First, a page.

Background and business case
Conewood House is a sheltered housing block in the north of Newcastle upon Tyne. The block previously consisted of 23 bedsits and 11 one-bedroom flats. Despite being within easy reach of local shops, amenities and transport links the properties were difficult to let due to their lack of internal and communal space, limited security features and outdated interiors. Residents were consulted in spring 2017 about plans to remodel the block. Work started on site in June 2018, taking a year to complete. The block has been transformed into 21 larger open plan apartments
Residents were consulted in spring 2017 about plans to remodel the block. Work started on site in June 2018, taking a year to complete. The block has been transformed into 21 larger open plan apartments with Jack and Jill bathrooms. A new light and airy glass entranceway has been created with fob access. This leads to a scooter store, and an extended communal area, with comfortable modern seating and kitchen facilities which residents can use to socialise with friends and neighbours. A further communal area is situated on the second floor of the block.
All communal areas have been decorated and furnished to a very high standard to create a hotel feel throughout the scheme. The front gardens have also benefitted from a complete makeover. The whole area has been landscaped, attractive seating areas have been installed and a raised flowerbed area created which is low maintenance and designed to encourage residents to enjoy and get active in the garden.
Feedback was taken onboard from previous sheltered remodelling schemes to increase the accessible features available in each apartment. The height of the toilet in each apartment was increased which has received positive feedback from residents. Members of staff were also trained as Trusted Assessors and therefore qualified to assess minor adaptations. As a result, all residents were assessed before moving into the scheme and any minor adaptations were installed prior to them moving in.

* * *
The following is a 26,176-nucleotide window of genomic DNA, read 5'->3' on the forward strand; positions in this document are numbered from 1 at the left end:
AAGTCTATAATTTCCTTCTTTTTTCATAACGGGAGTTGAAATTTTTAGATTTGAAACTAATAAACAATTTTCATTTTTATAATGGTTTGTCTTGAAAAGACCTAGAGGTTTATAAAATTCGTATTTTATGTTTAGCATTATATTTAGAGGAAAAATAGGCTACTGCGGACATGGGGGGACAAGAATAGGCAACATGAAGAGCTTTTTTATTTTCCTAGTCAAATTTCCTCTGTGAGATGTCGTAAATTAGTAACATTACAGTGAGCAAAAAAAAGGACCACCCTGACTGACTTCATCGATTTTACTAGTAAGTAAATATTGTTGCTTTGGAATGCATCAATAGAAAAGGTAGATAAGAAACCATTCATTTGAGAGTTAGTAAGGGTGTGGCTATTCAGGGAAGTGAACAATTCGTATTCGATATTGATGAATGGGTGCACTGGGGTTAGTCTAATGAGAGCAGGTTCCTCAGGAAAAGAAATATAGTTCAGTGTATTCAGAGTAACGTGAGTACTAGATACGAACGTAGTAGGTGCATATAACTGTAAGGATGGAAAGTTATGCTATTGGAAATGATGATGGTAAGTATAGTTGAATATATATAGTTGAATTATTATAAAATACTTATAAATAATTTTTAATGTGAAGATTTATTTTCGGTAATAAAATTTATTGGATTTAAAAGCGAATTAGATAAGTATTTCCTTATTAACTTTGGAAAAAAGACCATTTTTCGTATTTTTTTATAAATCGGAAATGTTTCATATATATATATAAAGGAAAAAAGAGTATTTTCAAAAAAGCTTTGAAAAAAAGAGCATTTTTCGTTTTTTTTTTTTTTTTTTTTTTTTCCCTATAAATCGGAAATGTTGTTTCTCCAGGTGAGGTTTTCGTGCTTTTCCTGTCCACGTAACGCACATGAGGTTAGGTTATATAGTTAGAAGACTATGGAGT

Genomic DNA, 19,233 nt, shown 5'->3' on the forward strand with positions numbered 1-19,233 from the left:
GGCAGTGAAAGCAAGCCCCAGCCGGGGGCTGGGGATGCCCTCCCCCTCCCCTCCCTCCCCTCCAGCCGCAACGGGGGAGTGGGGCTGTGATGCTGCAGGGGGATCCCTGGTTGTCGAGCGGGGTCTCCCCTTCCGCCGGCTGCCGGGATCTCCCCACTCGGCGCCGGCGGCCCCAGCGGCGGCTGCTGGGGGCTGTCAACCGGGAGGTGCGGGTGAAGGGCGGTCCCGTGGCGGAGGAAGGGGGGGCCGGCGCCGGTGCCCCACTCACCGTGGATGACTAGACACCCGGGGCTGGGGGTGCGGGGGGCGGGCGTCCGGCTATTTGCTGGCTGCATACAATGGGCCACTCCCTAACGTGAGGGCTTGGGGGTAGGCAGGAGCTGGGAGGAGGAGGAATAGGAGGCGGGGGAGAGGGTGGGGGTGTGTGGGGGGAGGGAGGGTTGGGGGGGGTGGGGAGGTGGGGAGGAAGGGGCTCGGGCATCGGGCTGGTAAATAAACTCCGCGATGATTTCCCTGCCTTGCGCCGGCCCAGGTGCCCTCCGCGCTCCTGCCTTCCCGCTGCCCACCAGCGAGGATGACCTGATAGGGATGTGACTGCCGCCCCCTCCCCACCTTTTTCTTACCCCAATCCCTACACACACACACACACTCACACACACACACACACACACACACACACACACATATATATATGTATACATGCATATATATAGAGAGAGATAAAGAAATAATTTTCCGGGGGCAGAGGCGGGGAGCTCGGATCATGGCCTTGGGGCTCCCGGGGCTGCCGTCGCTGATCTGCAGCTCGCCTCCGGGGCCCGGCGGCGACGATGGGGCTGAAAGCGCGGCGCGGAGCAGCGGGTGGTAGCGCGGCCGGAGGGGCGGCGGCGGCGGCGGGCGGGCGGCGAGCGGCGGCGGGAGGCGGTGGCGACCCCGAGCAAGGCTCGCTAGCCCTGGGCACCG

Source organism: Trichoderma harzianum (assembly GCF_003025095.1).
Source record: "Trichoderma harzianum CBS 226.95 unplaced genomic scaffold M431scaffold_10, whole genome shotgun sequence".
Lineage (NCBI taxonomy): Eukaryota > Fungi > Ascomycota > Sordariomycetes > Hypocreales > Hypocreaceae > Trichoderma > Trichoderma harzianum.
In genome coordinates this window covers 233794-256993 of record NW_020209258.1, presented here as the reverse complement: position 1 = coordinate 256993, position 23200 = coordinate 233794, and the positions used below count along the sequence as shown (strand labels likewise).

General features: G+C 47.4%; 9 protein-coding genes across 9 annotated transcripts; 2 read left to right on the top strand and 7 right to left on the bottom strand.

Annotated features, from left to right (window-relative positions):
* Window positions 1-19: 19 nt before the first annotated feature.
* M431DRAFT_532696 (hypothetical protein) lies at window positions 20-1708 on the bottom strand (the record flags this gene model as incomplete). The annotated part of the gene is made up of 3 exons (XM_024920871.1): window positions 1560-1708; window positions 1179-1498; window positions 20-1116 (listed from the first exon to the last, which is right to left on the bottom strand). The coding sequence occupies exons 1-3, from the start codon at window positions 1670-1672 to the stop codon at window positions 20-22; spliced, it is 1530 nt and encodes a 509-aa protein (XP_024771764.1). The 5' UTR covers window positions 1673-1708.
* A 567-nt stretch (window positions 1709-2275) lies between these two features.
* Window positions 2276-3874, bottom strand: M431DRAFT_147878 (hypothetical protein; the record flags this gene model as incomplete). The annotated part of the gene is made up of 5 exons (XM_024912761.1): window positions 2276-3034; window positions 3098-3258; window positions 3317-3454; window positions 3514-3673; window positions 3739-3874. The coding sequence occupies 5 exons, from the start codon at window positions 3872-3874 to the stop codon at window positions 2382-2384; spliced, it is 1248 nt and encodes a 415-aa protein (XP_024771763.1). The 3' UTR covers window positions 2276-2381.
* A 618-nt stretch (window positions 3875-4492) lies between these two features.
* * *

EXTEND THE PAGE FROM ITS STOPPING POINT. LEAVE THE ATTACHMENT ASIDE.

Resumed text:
To address the anti-social behaviour issues, members of staff worked with the local Community Payback team. One of the contributing factors to the anti-social behaviour was that the park was very overgrown. The bushes and trees were cut down resulting in an improved view of the park for residents in the block and a reduction in anti-social behaviour in the area.
Once the block was nearing completion a show apartment was furnished and two open days organised. The events were extremely successful and resulted in all apartments being let prior to the completion date. The Regeneration Team have arranged coffee mornings for residents to get to know each other and more events are planned into the autumn and beyond to enable tenants to socialise.